water, each cell
a small sea. We are innumerable shorelines 

from which foreign swimmers--
other creatures going
about their business-- happily

thrive in the minutest corners
of what we are. And no,
I do not believe that the powers of fire  

will come if I call them, they are here
already, they burn
in the sugar peas, the early lettuces. 

They burn in me. I am
simply calling
my errant spirit home,  

back to this bed of ice stars,
to this universe slowly
exploding, to my own cells

dying more rapidly than they unfold.
I am saying
I am here, where the winds pound 

against the Flatirons, where sidewalks
buckle to the earth's
slow breath, where daffodils will flame 

for an instant beneath the flood
of late spring snow.
I am not asking for anything 

I have more than I can bear. 



© Claudia Van Gerven


 Girl Just Jumping

By Stephen Rix

Watching from my ancient age, a crone of time,

I see myself, a little girl,




on the sand.


My hand stretches forward to the memory,

brittle fingers aching to reach the



body, blonde and


with no view to winning or to building,

to filling her world with victories, just

jumping up

and down,

pouncing on the sands,

feeling gently squeezing grains between her toes


and smiling happy to do just that,

without reward, without another,

glowing with a joy of life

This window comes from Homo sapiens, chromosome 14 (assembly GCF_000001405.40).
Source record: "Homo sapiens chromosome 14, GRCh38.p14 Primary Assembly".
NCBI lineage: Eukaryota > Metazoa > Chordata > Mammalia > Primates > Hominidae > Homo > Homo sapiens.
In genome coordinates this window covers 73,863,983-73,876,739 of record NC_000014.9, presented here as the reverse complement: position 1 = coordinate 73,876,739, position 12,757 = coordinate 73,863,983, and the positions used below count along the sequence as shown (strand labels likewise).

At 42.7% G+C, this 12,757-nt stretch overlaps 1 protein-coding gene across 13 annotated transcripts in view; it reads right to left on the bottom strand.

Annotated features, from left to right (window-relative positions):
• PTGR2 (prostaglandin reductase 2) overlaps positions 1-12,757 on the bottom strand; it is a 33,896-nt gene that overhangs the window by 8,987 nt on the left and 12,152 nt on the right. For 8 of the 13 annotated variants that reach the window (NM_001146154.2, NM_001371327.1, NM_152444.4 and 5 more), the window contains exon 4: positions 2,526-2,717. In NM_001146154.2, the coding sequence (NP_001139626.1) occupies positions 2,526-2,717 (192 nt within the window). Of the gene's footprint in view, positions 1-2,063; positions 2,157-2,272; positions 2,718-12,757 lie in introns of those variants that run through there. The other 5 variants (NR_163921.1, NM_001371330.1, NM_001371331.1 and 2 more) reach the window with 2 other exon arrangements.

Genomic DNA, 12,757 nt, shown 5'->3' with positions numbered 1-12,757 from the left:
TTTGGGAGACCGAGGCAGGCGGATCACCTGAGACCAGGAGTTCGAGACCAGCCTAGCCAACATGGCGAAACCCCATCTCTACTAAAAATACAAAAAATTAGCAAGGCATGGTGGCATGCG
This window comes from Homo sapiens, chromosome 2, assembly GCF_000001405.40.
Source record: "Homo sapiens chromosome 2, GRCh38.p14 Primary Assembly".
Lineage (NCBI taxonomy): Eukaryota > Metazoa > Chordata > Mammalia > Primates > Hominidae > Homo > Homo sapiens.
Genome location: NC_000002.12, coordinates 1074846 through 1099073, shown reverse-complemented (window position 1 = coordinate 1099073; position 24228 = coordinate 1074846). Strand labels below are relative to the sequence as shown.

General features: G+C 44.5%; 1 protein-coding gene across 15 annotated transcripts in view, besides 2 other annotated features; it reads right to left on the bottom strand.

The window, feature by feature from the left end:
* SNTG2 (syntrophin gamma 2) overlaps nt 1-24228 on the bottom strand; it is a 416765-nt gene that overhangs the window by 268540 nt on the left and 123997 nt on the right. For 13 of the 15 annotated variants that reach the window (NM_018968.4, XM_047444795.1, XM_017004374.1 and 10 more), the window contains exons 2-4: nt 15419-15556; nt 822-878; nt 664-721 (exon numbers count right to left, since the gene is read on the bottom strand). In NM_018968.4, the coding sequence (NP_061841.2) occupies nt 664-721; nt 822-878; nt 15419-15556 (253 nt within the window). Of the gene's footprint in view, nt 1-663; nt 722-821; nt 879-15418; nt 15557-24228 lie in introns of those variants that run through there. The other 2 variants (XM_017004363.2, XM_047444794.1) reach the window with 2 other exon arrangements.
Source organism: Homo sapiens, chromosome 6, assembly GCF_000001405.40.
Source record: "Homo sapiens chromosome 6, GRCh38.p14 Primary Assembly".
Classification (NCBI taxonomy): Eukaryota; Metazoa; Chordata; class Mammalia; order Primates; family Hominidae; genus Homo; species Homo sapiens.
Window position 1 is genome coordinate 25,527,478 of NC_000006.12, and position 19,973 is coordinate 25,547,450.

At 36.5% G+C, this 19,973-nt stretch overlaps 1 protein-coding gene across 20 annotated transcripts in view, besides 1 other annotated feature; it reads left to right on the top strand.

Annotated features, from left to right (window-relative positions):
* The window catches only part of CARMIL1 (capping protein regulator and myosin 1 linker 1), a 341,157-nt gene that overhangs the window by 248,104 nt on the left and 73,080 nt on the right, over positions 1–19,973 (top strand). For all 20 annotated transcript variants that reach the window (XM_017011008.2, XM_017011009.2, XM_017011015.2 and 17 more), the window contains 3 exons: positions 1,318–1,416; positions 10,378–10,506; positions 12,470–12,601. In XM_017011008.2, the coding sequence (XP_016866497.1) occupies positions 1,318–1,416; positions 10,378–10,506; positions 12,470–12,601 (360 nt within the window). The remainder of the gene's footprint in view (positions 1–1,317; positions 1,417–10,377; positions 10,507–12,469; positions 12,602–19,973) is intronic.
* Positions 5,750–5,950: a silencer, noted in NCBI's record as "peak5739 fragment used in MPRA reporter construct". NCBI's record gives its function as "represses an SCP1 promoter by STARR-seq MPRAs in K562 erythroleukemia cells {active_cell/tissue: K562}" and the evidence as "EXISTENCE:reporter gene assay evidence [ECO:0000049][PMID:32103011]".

not needing to conquer or to vanquish.


Rather, wishing to submit and to capitulate,

to give and grow with

the drift of sand and the flow of water,

the force of life,

moving to her future, my past,

our presence.


© Stephen Rix


Contributions for this newsletter are eagerly sought. Please send in your writings, your thoughts, your poetry, a book or website you have found, an announcement that you think would be interesting to others, a comment on one of these articles, a subject you'd like to see, an anecdote, something that moved you - whatever snippet you want to share.



"It's going to take the most selfless kind of love to do right by
what we cherish and give it the protection to flourish
outside our possessive embrace
- Barbara Kingsolver

"Set aside the learned ways of perceiving the world as dead matter for your use and see if you can recover again your actual perception of the world as a
community of beings to whom you are meaningfully related
- Erazim Kohak


I shall probably not send out another newsletter until some time in the first quarter of next year. So I wish all my readers a happy Christmas, Hanukkah, Solstice, Kwanzaa or whatever it is you celebrate at this festive time of the year. And may 2006 be a great year for you. Go well, be peaceful, namasté.









The Elderwoman Newsletter by Marian Van Eyk McCain, November, 2005
The Elderwoman website: Marian's e-mail: marian(at)  
NB: replace 'at' with the @ sign, and please remember to insert OKEM in the subject line to make sure you get through my three layers of spam filtering!
Unfortunately, the filters are a necessity to stop my in-box flooding with spam